Raising mushrooms is a tricky business. “It took me about two and a half years to learn,” Lawton says. “That was trial and error and learning on my own,” Lawton, who now also offers consultation services, explains. The industry has a high dropout rate of about 85 percent, so Lawton tailors his consultation services only to those already past the basic mushroom cultivation stage. He cites the high failure rate in raising the mushrooms themselves, which often drives people away. 

As well, mushrooms, Lawton says, are a limited market. He advises identifying your market before making your first purchases. 

“Make sure you have enough of a market to justify the expense,” he says. It also helps to have a solid business plan. To that end, Lawton has developed a system that he calls full-circle farming. 

“When you produce mushrooms at the volume that we do, we produce a lot of compost,” Lawton says. “We get to use that compost. It’s free fertilizer.” Lawton takes agricultural waste products such as sawdust, logs and straw that he then uses to cultivate mushrooms. “We use worms to break that back down into compost that we use to grow vegetables, so it completes the circle,” he says.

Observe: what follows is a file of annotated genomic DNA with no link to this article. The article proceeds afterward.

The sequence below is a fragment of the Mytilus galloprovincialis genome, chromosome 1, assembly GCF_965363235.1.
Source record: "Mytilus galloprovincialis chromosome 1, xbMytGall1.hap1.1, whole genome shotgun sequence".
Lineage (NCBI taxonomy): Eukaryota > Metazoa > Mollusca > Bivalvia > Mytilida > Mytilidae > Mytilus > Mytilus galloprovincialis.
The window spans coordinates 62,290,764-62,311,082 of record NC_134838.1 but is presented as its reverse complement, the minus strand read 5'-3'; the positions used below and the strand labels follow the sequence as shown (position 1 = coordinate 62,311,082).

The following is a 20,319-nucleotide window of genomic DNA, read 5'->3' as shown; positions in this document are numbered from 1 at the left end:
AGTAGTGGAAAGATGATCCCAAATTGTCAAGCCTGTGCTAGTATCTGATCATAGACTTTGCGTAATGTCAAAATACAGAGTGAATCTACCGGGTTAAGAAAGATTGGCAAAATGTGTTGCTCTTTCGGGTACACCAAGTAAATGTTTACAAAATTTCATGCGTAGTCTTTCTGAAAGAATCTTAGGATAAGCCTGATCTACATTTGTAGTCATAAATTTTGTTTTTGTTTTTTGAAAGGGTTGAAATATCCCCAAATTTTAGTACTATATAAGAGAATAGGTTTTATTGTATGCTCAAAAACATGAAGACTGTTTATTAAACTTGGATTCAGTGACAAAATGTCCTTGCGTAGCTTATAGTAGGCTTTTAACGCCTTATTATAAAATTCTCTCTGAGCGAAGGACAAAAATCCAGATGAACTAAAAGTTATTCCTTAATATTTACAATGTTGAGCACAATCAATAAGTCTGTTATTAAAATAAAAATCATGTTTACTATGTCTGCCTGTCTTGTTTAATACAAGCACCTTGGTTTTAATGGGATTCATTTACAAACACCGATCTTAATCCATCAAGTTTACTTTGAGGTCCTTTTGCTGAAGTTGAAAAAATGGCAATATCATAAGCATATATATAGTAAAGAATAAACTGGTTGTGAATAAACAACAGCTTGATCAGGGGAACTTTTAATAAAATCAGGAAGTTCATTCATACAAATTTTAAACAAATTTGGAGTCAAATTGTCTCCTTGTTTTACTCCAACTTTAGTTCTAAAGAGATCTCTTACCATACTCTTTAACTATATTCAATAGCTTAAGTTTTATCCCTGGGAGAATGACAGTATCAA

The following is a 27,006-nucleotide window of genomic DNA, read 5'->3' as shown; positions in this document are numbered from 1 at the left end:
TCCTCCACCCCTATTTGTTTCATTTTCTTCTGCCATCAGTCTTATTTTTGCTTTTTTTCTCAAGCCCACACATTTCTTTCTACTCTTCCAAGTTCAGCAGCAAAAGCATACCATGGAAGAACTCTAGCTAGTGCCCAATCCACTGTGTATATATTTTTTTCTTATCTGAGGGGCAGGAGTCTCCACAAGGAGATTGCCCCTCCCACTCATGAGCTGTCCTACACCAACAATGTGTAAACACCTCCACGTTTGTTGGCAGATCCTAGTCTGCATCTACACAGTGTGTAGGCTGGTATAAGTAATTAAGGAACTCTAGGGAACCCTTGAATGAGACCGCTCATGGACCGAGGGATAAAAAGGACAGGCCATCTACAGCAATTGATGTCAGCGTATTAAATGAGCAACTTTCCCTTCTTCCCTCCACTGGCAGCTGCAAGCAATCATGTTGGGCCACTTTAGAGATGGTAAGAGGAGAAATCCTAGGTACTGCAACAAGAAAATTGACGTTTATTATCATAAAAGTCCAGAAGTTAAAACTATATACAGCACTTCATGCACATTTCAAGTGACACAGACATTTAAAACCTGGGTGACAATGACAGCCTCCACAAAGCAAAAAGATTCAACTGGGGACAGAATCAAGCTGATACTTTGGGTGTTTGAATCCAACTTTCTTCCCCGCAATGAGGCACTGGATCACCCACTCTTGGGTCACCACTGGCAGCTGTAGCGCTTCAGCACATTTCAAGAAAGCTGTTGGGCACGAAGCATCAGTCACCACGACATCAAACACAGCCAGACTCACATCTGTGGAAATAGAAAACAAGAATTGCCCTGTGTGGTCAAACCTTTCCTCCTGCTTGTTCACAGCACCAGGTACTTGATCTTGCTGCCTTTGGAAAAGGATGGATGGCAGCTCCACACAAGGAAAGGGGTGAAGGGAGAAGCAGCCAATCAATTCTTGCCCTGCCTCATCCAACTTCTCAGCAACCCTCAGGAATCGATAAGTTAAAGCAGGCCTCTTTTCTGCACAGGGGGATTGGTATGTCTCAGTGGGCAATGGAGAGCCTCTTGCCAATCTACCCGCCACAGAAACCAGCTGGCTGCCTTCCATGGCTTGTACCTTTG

For those seeking to learn by experimentation, Lawton advises starting with shiitake logs. “They are the cheapest and easiest because they are done outdoors,” he says. “All you need is a shady spot, some logs, a drill and an inoculation tool. 

Lawton explains that the purpose of starting at this level is to learn the mushroom cycle. “Learn how to manipulate the logs,” he says. “There are things that you can do to force it to produce mushrooms.” 

Another thing you can do, Lawton says, is to purchase logs from another producer. “The hardest part is producing your blocks in the lab because of all of the blue mold,” Lawton says. “It’s the bane of the mushroom farmer’s existence.” Lawton adds that once the mold gets established it’s incredibly hard to get rid of.

“You have to be clean, clean, clean.”